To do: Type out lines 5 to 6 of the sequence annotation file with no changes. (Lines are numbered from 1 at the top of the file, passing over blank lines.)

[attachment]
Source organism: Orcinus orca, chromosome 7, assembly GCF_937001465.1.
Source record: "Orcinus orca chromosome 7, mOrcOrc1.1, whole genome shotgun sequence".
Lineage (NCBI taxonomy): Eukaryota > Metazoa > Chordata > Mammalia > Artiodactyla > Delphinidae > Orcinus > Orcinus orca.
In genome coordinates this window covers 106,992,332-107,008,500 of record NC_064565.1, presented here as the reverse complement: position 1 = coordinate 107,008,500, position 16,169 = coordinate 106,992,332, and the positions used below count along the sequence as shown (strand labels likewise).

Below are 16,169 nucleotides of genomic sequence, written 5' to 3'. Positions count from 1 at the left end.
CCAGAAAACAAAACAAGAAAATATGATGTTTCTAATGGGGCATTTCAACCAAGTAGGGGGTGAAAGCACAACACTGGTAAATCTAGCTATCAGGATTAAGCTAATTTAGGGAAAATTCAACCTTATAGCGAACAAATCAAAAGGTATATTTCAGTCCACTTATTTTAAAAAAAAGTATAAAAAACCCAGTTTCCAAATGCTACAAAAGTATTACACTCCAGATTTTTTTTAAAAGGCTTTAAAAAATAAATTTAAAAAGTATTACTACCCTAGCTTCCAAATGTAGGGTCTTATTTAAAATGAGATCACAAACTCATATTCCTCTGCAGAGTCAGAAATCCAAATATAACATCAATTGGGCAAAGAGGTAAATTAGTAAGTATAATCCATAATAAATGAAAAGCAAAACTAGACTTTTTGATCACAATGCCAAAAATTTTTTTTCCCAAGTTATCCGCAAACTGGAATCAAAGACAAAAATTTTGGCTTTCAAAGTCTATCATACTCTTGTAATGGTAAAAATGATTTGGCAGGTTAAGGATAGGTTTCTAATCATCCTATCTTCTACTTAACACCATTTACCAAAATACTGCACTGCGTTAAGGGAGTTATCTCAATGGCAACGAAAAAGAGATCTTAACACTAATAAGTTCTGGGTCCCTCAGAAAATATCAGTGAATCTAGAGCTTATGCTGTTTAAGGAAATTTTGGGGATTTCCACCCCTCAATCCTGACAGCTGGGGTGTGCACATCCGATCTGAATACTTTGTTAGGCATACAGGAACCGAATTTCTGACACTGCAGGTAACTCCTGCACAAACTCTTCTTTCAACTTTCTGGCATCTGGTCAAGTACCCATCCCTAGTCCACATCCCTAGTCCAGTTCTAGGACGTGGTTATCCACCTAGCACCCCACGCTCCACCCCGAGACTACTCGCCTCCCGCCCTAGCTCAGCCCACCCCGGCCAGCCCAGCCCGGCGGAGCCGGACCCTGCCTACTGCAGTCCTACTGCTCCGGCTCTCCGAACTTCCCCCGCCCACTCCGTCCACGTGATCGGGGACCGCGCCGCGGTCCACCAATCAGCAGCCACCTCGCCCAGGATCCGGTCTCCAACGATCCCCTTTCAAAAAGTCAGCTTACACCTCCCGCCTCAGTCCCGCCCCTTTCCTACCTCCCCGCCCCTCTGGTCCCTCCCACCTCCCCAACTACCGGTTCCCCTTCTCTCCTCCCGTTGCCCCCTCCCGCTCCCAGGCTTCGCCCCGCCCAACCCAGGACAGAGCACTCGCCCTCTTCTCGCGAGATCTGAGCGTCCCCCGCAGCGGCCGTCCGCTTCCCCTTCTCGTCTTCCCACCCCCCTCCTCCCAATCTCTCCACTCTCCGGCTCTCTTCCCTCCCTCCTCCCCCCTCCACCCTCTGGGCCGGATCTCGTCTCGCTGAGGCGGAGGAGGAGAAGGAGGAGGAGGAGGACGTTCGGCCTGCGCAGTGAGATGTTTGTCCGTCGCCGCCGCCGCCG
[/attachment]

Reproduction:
Below are 16,169 nucleotides of genomic sequence, written 5' to 3'. Positions count from 1 at the left end.
CCAGAAAACAAAACAAGAAAATATGATGTTTCTAATGGGGCATTTCAACCAAGTAGGGGGTGAAAGCACAACACTGGTAAATCTAGCTATCAGGATTAAGCTAATTTAGGGAAAATTCAACCTTATAGCGAACAAATCAAAAGGTATATTTCAGTCCACTTATTTTAAAAAAAAGTATAAAAAACCCAGTTTCCAAATGCTACAAAAGTATTACACTCCAGATTTTTTTTAAAAGGCTTTAAAAAATAAATTTAAAAAGTATTACTACCCTAGCTTCCAAATGTAGGGTCTTATTTAAAATGAGATCACAAACTCATATTCCTCTGCAGAGTCAGAAATCCAAATATAACATCAATTGGGCAAAGAGGTAAATTAGTAAGTATAATCCATAATAAATGAAAAGCAAAACTAGACTTTTTGATCACAATGCCAAAAATTTTTTTTCCCAAGTTATCCGCAAACTGGAATCAAAGACAAAAATTTTGGCTTTCAAAGTCTATCATACTCTTGTAATGGTAAAAATGATTTGGCAGGTTAAGGATAGGTTTCTAATCATCCTATCTTCTACTTAACACCATTTACCAAAATACTGCACTGCGTTAAGGGAGTTATCTCAATGGCAACGAAAAAGAGATCTTAACACTAATAAGTTCTGGGTCCCTCAGAAAATATCAGTGAATCTAGAGCTTATGCTGTTTAAGGAAATTTTGGGGATTTCCACCCCTCAATCCTGACAGCTGGGGTGTGCACATCCGATCTGAATACTTTGTTAGGCATACAGGAACCGAATTTCTGACACTGCAGGTAACTCCTGCACAAACTCTTCTTTCAACTTTCTGGCATCTGGTCAAGTACCCATCCCTAGTCCACATCCCTAGTCCAGTTCTAGGACGTGGTTATCCACCTAGCACCCCACGCTCCACCCCGAGACTACTCGCCTCCCGCCCTAGCTCAGCCCACCCCGGCCAGCCCAGCCCGGCGGAGCCGGACCCTGCCTACTGCAGTCCTACTGCTCCGGCTCTCCGAACTTCCCCCGCCCACTCCGTCCACGTGATCGGGGACCGCGCCGCGGTCCACCAATCAGCAGCCACCTCGCCCAGGATCCGGTCTCCAACGATCCCCTTTCAAAAAGTCAGCTTACACCTCCCGCCTCAGTCCCGCCCCTTTCCTACCTCCCCGCCCCTCTGGTCCCTCCCACCTCCCCAACTACCGGTTCCCCTTCTCTCCTCCCGTTGCCCCCTCCCGCTCCCAGGCTTCGCCCCGCCCAACCCAGGACAGAGCACTCGCCCTCTTCTCGCGAGATCTGAGCGTCCCCCGCAGCGGCCGTCCGCTTCCCCTTCTCGTCTTCCCACCCCCCTCCTCCCAATCTCTCCACTCTCCGGCTCTCTTCCCTCCCTCCTCCCCCCTCCACCCTCTGGGCCGGATCTCGTCTCGCTGAGGCGGAGGAGGAGAAGGAGGAGGAGGAGGACGTTCGGCCTGCGCAGTGAGATGTTTGTCCGTCGCCGCCGCCGCCG